Vienna Shooting: It began just hours before Austria was to re-impose a coronavirus lockdown.
A huge manhunt was under way Tuesday after gunmen opened fire at multiple locations across central Vienna, killing at least four people in what Austrian Chancellor Sebastian Kurz described as a "repulsive terror attack".
One of the suspected killers, identified as an Islamic State group sympathiser, was shot dead by police who said they were searching for at least one more assailant still at large.
The shooting rampage, in six locations including near a synagogue and the world famous opera house in the heart of Vienna on Monday evening, was carried out by "several suspects armed with rifles", police said.
Helicopters were flying overhead as police sealed off the city in the hunt for other attackers, while neighbouring countries stepped up border checks.
The shooting erupted just hours before Austria was to re-impose a coronavirus lockdown, with people out in bars and restaurants enjoying a final night out.
It follows a spate of Islamist attacks in France and triggered an outpouring of solidarity from Western leaders including US President Donald Trump.
Police initially said one person had been killed by the gunman, with public broadcaster ORF describing them as a passer-by.
"Heavily armed" gunman
Two men and two woman were killed in the attack, an interior ministry spokesman said, while about 15 more have been injured, seven seriously. Police also said an officer had been hurt.
The first shots were heard at around 8 pm (1900 GMT) in the city's centrally located first district.
"It sounded like firecrackers, then we realised it was shots," said one witness quoted by public broadcaster ORF.
A gunman "shot wildly with an automatic weapon" before police arrived and opened fire, the witness added.
Another spoke of at least 50 shots being fired.
"All the signs make it clear it's a radicalised person and a person who feels closely connected to IS," Interior Minister Karl Nehammer said of the attacker.
Police had used explosives to blast their way into the apartment of the dead man who had been "heavily armed", he told a press conference.
The minister had earlier said: "According to what we currently know, there is at least one attacker who is still on the run."
It was unclear how many assailants were involved.
"Never be intimidated"
Speaking to ORF, Kurz said the attackers "were very well equipped with automatic weapons" and had "prepared professionally".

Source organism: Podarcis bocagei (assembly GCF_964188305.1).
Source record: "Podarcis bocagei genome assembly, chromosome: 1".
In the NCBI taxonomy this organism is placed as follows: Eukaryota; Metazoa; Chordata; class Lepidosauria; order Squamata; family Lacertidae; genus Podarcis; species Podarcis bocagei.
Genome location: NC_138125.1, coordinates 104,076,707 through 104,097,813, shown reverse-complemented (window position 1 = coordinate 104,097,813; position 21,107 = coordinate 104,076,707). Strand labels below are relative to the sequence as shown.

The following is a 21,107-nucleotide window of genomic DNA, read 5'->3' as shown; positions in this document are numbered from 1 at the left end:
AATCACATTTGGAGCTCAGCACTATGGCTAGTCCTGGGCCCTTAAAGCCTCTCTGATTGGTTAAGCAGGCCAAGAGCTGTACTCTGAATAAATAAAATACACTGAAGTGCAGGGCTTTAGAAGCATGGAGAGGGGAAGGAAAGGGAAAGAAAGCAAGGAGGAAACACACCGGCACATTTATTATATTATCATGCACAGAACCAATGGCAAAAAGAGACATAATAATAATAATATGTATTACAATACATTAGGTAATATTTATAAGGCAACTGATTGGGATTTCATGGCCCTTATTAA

He also tweeted: "Our police will act decisively against the perpetrators of this repulsive terror attack.
"We will never be intimidated by terrorism and we will fight this attack with all means."
Kurz said that while police were concentrating on the anti-terror operation, the army would take over the security of major buildings in Vienna.
Nehammer urged Vienna residents to remain in their homes and keep away from all public places or public transport. He said children would not be expected to go to school on Tuesday.
An AFP photographer said large numbers of police were guarding an area near the opera house.
The president of Vienna's Jewish community Oskar Deutsch said shots had been fired "in the immediate vicinity" of the Stadttempel synagogue, but added that it was currently unknown whether the temple -- closed at the time -- had been the target.
At the busy bars and restaurants, people were told to remain indoors.
"At the beginning, I thought to myself that maybe we were making an American film or that they had drunk too much," said waiter Jimmy Eroglu, 42.
But then he heard shots. "The police came in and said, 'you all have to stay inside because there's a probably a dead man there'".
Robert Schneider, who lives in central Vienna, went out and found two lasers trained on his chest.
"Hands up, take off your jacket," officers shouted at him, the 39-year-old told AFP. "We had seen nothing, heard nothing. We are in shock."
Austria had until now been spared the sort of major attacks that have hit other European countries.
Germany stepped up checks at the Austrian border as Chancellor Angela Merkel said: "The fight against these assassins and those who instigate them is our common struggle."
President Emmanuel Macron of France tweeted: "We French share the shock and sorrow of the Austrian people".
On Thursday, three people were killed at a church in French Riviera city of Nice, and a schoolteacher was beheaded by a suspected Islamist outside Paris on October 16.
Leaders of other nations also voiced support for Austria.
"These evil attacks against innocent people must stop. The US stands with Austria, France, and all of Europe in the fight against terrorists, including radical Islamic terrorists," Trump said.
EU Council chief Charles Michel tweeted that the bloc "strongly condemns this cowardly act".